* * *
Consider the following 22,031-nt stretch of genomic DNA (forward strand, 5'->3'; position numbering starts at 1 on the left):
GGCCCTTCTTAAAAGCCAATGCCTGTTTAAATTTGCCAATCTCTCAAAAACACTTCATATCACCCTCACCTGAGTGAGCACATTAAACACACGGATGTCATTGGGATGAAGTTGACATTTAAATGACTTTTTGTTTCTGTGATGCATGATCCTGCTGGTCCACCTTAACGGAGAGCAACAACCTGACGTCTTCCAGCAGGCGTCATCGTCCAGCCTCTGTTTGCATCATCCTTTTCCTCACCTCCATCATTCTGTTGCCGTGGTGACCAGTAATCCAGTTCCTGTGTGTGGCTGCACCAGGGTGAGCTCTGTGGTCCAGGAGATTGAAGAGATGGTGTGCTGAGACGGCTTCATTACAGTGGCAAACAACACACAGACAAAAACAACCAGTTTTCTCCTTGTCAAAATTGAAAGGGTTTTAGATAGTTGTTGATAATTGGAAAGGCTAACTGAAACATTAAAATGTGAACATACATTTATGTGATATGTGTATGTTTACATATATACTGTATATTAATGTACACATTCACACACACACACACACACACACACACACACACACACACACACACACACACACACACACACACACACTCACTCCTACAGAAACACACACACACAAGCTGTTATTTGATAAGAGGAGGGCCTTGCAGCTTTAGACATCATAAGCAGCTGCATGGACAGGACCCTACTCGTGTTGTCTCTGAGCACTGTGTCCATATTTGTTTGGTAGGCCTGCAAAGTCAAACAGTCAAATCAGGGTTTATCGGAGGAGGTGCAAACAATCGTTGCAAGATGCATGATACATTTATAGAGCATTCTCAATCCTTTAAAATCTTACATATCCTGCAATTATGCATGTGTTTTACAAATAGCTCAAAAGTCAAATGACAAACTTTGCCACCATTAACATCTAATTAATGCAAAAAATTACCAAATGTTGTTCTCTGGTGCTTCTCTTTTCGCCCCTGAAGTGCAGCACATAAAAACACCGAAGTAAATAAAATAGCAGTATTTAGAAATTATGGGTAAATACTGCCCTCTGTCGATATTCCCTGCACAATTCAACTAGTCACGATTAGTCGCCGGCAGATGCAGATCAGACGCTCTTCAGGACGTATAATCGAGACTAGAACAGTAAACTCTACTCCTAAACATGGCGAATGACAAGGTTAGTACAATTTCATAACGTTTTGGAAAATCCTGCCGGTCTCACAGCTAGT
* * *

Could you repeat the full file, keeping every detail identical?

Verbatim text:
Consider the following 22,031-nt stretch of genomic DNA (forward strand, 5'->3'; position numbering starts at 1 on the left):
GGCCCTTCTTAAAAGCCAATGCCTGTTTAAATTTGCCAATCTCTCAAAAACACTTCATATCACCCTCACCTGAGTGAGCACATTAAACACACGGATGTCATTGGGATGAAGTTGACATTTAAATGACTTTTTGTTTCTGTGATGCATGATCCTGCTGGTCCACCTTAACGGAGAGCAACAACCTGACGTCTTCCAGCAGGCGTCATCGTCCAGCCTCTGTTTGCATCATCCTTTTCCTCACCTCCATCATTCTGTTGCCGTGGTGACCAGTAATCCAGTTCCTGTGTGTGGCTGCACCAGGGTGAGCTCTGTGGTCCAGGAGATTGAAGAGATGGTGTGCTGAGACGGCTTCATTACAGTGGCAAACAACACACAGACAAAAACAACCAGTTTTCTCCTTGTCAAAATTGAAAGGGTTTTAGATAGTTGTTGATAATTGGAAAGGCTAACTGAAACATTAAAATGTGAACATACATTTATGTGATATGTGTATGTTTACATATATACTGTATATTAATGTACACATTCACACACACACACACACACACACACACACACACACACACACACACACACACACACACACACACACACTCACTCCTACAGAAACACACACACACAAGCTGTTATTTGATAAGAGGAGGGCCTTGCAGCTTTAGACATCATAAGCAGCTGCATGGACAGGACCCTACTCGTGTTGTCTCTGAGCACTGTGTCCATATTTGTTTGGTAGGCCTGCAAAGTCAAACAGTCAAATCAGGGTTTATCGGAGGAGGTGCAAACAATCGTTGCAAGATGCATGATACATTTATAGAGCATTCTCAATCCTTTAAAATCTTACATATCCTGCAATTATGCATGTGTTTTACAAATAGCTCAAAAGTCAAATGACAAACTTTGCCACCATTAACATCTAATTAATGCAAAAAATTACCAAATGTTGTTCTCTGGTGCTTCTCTTTTCGCCCCTGAAGTGCAGCACATAAAAACACCGAAGTAAATAAAATAGCAGTATTTAGAAATTATGGGTAAATACTGCCCTCTGTCGATATTCCCTGCACAATTCAACTAGTCACGATTAGTCGCCGGCAGATGCAGATCAGACGCTCTTCAGGACGTATAATCGAGACTAGAACAGTAAACTCTACTCCTAAACATGGCGAATGACAAGGTTAGTACAATTTCATAACGTTTTGGAAAATCCTGCCGGTCTCACAGCTAGT